Club Esteban Chaves – Bogotá, Colombia
Club membership: 30 | Meetings: Velodromo Luis Carlos Galán1
Esteban Chaves was only partially aware of his father’s passion for cycling while growing up in Bogotá, Colombia’s capital city. It was a passion that his father had put aside soon after his marriage, once the need to support a family arose. As such, he knew little about how his father Jairo felt about bikes (and riding them), though he remembered going to races in order to see his father compete when he was a small boy. But by then, Jairo’s dream of becoming a professional had been put aside.
For 14-year-old Esteban Chaves, only track and field mattered, and to that end, he joined a local running club where he did well among his age group. Track and field, he thought, was his future; at least until his club chose to participate in a local biathlon in which he did far better in the cycling portion, rather than the running. It should be noted, he rode an oversized bike his father had borrowed from a friend.2 With that, Esteban Chaves fell in love with riding a bike, and soon left the track and field club in order to join the Escuala De Ciclismo Monserrate, a local cycling academy with headquarters in a nearby velodrome, its namesake the ominous peak that looks down upon Bogotá from over ten thousand feet above sea level.3
In that club, Chaves learned the basics of competitive cycling, as so many others in Colombia have. He learned how to race in the velodrome, how to stretch, how to bump shoulders with other riders without crashing, how to handle his bike. Soon enough, he began racing for the academy, and a year later, he qualified to represent the city of Bogotá at nationals. His rise was quick, but not completely uncommon. At its core, Chaves’ learning process relied heavily on Colombia’s existing model of cycling academies, which then lead young riders to city, and then state-sponsored teams (which themselves often have elite and U-23 components).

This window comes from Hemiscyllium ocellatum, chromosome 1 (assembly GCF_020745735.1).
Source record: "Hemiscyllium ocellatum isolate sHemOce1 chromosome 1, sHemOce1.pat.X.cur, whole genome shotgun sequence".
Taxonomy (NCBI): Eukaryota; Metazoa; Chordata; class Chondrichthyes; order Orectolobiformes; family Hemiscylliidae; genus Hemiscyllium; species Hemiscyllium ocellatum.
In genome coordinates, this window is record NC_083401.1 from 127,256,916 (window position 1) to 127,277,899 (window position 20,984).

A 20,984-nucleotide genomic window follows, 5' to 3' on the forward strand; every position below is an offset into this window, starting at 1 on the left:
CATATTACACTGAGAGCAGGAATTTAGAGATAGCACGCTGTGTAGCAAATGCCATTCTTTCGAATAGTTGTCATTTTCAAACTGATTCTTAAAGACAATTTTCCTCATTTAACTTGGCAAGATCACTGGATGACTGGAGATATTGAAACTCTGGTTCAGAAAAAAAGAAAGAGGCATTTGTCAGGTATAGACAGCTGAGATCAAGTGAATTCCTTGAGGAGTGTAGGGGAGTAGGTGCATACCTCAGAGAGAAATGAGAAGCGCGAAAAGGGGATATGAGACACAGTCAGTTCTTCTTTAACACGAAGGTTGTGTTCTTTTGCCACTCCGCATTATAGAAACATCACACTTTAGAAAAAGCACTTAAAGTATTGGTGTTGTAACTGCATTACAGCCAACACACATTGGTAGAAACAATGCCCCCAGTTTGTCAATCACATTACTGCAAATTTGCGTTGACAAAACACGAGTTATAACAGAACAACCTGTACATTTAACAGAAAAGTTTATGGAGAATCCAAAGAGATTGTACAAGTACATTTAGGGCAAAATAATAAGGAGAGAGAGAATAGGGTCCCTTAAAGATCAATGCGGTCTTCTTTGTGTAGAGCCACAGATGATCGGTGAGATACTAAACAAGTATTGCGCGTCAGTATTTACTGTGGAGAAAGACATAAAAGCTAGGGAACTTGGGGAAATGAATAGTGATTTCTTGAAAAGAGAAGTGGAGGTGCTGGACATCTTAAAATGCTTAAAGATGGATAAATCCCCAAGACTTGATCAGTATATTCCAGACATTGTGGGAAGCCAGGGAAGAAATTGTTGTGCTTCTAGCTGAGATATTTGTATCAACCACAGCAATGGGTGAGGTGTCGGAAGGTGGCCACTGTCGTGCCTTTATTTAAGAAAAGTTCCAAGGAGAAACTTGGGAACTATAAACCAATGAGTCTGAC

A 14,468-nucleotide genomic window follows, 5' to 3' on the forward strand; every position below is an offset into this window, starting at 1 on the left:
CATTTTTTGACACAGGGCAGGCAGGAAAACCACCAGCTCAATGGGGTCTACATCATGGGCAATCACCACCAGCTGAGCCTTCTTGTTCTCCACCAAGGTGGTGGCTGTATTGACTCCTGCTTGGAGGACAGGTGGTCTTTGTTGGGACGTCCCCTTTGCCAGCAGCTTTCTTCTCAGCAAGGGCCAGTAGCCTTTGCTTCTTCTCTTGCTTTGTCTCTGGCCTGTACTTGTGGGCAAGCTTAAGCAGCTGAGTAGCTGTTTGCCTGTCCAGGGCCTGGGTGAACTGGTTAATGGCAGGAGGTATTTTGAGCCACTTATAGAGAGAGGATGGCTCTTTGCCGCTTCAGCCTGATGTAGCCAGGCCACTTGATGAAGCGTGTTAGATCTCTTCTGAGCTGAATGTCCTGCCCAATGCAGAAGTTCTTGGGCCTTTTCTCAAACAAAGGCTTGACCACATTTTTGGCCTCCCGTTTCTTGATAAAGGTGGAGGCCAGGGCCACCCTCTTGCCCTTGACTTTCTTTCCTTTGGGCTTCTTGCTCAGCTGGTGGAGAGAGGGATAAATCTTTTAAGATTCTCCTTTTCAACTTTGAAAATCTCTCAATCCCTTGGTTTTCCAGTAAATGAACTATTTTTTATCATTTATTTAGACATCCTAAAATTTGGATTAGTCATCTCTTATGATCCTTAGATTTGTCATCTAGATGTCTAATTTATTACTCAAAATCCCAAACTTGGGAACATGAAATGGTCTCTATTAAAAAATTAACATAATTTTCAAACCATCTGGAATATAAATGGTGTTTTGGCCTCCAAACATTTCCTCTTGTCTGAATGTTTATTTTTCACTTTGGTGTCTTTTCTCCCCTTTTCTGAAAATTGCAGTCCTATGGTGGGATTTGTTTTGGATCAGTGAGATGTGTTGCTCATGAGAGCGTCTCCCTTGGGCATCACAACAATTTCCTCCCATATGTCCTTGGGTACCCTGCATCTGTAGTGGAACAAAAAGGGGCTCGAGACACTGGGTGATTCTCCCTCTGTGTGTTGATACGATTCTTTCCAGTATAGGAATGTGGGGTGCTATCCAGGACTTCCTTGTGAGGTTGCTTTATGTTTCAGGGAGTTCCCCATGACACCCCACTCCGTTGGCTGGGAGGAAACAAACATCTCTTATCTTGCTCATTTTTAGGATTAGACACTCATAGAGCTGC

As Esteban’s rise within the sport continued, with impressive victories in Europe, Marco Tulio Ruiz (a family friend of the Chaves family and cycling coach for twenty years) started a academy. His original goal was to help his son along though quickly other neighborhood kids began to join. At some not point not much later Esteban’s father (Jairo) began to help Marco Tulio. Soon enough it was clear that Marco and Jairo (inadvertently or not) had started a club and the club needed a name—naming the club was left to the kids. Having seen their local hero, Esteban Chaves, win yellow and polka dot jerseys in Europe, the choice was easy, Club De Formacion Ciclistica Esteban Chaves was born. Though named a “club”, this academy in no way functions like a standard cycling club in the United States or much of Europe. Its purpose is revealed in the remainder of its name, Club De Formacion Ciclistica.
It’s a club to aid in the growth and development of competitive cyclists to the highest levels, and the task is taken seriously by all involved.
Today, the academy has thirty members and holds regular training sessions in the very velodrome where years earlier Esteban was taught the basics. While the academy’s namesake remains a primary driving force, Marco and Jairo's passion and guidance are invaluable, and remarkable . Speaking in his family’s apartment near Bogotá’s El Dorado airport, Jairo Chaves (a furniture maker by trade) is quick to answer when asked about his connection with cycling, the very connection he hopes to pass on to his pupils.
“Cycling moves me. I enjoy it. When I’m on a bike I feel like a different person. I feel the wind. I feel the descent, the rise. I feel that life is absolutely beautiful…I feel I can reach goals, my own goals of climbing a mountain, of going somewhere by my own means. That is what cycling makes me feel. That passion.”
Marco Tulio Ruiz is similarly passionate about cycling, splitting his time between training Paralympic athletes and the Esteban Chaves academy. His students are his focus, he works with them everyday, often working twelve-hour days, seven days a week.
The road toward becoming a highly successful cyclist, ideally a professional, is not an easy one for these young kids. It isn’t easy for those helping them get there either, but no one involved would have it any other way. At least not in Colombia.
A Partial List of Bogota’s Cycling Academies
- Fundación de Ciclismo John F. Kennedy
- Multidisciplinaria de Formación Deportiva de Kennedy
- Monserrate Orgullo Bogotano
- Grupo dinamico
- Ciclo suba
- Thunder lite
- Site of the 1995 UCI World Track Cycling World Championships. Outdoor racing surface, concrete. 333 meters in length. [↩]
- The bike was borrowed from a fixture in Bogota cycling named Oliverio Cardenas, whose nickname is “El Terrible”—the terrible one. [↩]
- Monserrate is a popular tourist destination in Bogota, since it overlooks the massive city from 10,341 feet above sea level, over 1,740 feet higher than Bogota itself. [↩]